Each Ulysse Nardin Classico Dragon is a unique, hand-painted masterpiece.
In one of the more notable moves by a Swiss watch brand lately, Ulysse Nardin has acquired the family-owned Donzé Cadrans watch dial-enameling company—a step that both preserves an ancient art form and ensures the continued growth of both firms. “The acquisition maintains our strategy of continuity and vertical production, while reflecting our heritage and the tradition of our manufacture,” says Patrik Hoffmann, CEO of Ulysse Nardin. Over the past few decades, Ulysse Nardin has worked closely with the dial enameler to craft some of the industry’s most stunning creations, including its San Marco Cloisonné, Safari Minute Repeater, and Jungle Minute Repeater dials. Bringing the enamel dialmaking company under its own umbrella makes Ulysse Nardin one of a handful of watch brands in the world that own a dial-enameling shop outright.
Enamel painting is done with a brush of just a single or double hair.
Enamel work is one of the most cherished feats in watch-making. In fact, a single cloisonné enamel dial can require up to 54 processes, more than a dozen baking operations, and hundreds of working hours. Enamel is a soft glass composed of silica, red lead, and soda that, when mixed with other elements, is capable of producing intense hues with alluring depth. Colors are created by crushing the stones and mixing the enamel with different elements, such as iron (which creates yellow, green, and brown hues), chromium (offering green tones), and copper (unleashing hues of blue, green, and red).
In their paint formats, the colors can’t really be blended, and so each time a color is brushed onto a dial, it must be fired in a kiln at a temperature of more than 1,400 degrees Fahrenheit. A single watch dial may undergo dozens of paintings and firings before completion, depending on the depicted scene’s depth and complexity. Every firing brings with it a new fear of damage, as bubbles can appear, a single speck of dust could fall, or the colors could burn off improperly— all causing the dial to be lost and the enameler to have to begin all over again.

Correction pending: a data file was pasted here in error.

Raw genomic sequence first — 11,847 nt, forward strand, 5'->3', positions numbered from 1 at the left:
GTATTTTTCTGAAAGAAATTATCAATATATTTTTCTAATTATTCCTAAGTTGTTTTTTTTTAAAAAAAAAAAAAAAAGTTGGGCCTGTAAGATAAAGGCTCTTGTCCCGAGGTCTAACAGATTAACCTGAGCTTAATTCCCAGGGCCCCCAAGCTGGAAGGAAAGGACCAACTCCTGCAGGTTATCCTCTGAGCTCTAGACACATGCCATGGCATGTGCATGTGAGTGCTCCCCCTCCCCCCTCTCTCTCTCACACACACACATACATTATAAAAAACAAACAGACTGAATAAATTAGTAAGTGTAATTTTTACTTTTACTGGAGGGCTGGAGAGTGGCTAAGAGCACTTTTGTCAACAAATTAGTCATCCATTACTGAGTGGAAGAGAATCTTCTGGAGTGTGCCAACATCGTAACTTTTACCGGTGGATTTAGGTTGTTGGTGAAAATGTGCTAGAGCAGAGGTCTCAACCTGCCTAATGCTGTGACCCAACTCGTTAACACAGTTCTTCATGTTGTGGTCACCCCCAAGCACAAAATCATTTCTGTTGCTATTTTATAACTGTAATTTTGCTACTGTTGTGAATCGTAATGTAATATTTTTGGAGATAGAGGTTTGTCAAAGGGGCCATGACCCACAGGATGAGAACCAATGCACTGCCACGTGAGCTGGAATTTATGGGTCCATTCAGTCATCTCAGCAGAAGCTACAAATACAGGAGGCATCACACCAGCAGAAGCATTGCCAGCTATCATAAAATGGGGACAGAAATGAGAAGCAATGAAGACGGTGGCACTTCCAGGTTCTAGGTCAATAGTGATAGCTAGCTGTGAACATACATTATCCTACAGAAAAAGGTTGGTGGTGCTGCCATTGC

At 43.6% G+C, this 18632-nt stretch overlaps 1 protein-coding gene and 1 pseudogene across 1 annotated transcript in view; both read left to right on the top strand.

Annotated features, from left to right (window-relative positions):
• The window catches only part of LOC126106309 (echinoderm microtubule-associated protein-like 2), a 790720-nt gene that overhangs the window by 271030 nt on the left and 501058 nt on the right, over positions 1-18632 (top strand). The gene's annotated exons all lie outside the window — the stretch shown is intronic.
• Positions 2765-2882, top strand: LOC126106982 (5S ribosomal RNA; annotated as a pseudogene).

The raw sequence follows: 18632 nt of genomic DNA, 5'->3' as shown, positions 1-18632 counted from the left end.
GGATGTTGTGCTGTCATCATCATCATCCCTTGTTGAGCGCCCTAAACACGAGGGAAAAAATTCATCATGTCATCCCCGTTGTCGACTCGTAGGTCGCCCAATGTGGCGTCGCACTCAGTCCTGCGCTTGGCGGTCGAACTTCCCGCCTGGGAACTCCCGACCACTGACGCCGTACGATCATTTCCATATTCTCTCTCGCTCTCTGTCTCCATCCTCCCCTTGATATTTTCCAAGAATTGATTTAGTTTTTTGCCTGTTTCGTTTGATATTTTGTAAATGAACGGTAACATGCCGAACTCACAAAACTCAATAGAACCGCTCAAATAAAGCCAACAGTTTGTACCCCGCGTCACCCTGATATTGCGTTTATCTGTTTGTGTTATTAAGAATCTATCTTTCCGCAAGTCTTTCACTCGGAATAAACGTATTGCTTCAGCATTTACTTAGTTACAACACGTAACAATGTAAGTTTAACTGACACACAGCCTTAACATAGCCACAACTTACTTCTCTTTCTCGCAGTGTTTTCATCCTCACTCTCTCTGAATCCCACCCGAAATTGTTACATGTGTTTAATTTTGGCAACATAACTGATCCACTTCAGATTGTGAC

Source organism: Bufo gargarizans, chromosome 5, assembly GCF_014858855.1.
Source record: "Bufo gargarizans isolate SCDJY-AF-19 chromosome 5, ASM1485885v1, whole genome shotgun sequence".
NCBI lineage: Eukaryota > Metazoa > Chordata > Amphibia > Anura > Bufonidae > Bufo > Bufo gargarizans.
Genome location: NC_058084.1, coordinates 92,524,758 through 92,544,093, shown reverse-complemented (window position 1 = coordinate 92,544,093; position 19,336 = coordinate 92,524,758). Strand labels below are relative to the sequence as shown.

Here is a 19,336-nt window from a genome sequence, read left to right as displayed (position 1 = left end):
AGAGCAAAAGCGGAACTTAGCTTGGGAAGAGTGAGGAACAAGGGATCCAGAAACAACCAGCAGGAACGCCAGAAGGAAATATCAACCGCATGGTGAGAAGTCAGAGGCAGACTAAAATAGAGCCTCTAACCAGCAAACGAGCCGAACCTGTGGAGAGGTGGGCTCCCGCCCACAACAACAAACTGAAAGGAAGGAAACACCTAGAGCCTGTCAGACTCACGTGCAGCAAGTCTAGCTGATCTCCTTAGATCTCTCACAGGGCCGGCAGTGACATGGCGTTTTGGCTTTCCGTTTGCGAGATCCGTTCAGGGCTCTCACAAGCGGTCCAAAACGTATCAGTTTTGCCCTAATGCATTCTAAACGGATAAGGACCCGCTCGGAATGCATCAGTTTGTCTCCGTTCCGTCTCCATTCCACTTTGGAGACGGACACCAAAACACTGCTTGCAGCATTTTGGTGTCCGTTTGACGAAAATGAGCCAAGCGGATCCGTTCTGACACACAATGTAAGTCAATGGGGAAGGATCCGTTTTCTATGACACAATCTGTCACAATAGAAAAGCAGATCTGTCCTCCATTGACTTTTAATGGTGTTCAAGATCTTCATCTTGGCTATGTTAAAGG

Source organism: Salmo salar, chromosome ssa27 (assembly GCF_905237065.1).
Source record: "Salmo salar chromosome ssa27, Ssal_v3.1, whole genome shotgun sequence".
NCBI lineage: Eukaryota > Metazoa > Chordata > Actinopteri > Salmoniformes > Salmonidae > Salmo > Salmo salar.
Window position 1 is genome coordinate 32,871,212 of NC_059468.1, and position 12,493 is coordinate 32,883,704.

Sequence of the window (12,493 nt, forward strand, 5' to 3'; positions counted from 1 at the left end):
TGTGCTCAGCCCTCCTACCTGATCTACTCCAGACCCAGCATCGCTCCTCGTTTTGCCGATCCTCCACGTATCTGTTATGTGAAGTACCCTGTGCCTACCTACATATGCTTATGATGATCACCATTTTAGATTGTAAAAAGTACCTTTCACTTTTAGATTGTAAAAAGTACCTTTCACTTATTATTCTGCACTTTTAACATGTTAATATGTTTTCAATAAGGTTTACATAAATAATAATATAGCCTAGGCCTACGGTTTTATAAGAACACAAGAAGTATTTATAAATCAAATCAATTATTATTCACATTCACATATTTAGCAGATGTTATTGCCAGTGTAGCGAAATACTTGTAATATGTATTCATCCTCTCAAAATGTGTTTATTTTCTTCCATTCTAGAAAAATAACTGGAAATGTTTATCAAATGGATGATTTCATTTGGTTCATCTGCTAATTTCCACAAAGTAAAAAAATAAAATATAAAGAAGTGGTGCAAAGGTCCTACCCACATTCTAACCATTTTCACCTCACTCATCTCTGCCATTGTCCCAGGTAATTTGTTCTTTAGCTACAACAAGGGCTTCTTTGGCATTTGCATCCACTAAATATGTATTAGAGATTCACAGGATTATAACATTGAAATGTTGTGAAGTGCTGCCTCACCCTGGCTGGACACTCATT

Several types of enamel work exist, including cloisonné (wherein strips of gold outline the painting), spangle (gold foil or decorations are laid into the enamel), and flinqué, a sunray pattern achieved via consistent turning of the dial during painting. Perhaps the most coveted, however, is a simple, freehand painting for which the artist creates his or her own technique in order to develop a signature look and feel. Among the newest Ulysse Nardin enameled-dial watches is the Classico Dragon. In this piece, the brand honors the mythical creature—a legendary symbol of success and prosperity—by giving it a fiery appearance in bright orange and yellow against a rich blue dial that is the brand’s distinctive signature color.
Each dial is an exceptional creation produced by a skilled artisan with an incredibly steady hand, and therefore, each Classico Dragon is totally unique. Ulysse Nardin is producing just 88 pieces in 18k white gold and 88 in 18k rose gold. Each watch houses a magnificently etched and finished self-winding, COSC-certified chronometer movement, which can be viewed through a sapphire caseback. H&H Jewels, 3434 Main Hwy., Coconut Grove, 305-442-9760; ulysse-nardin.com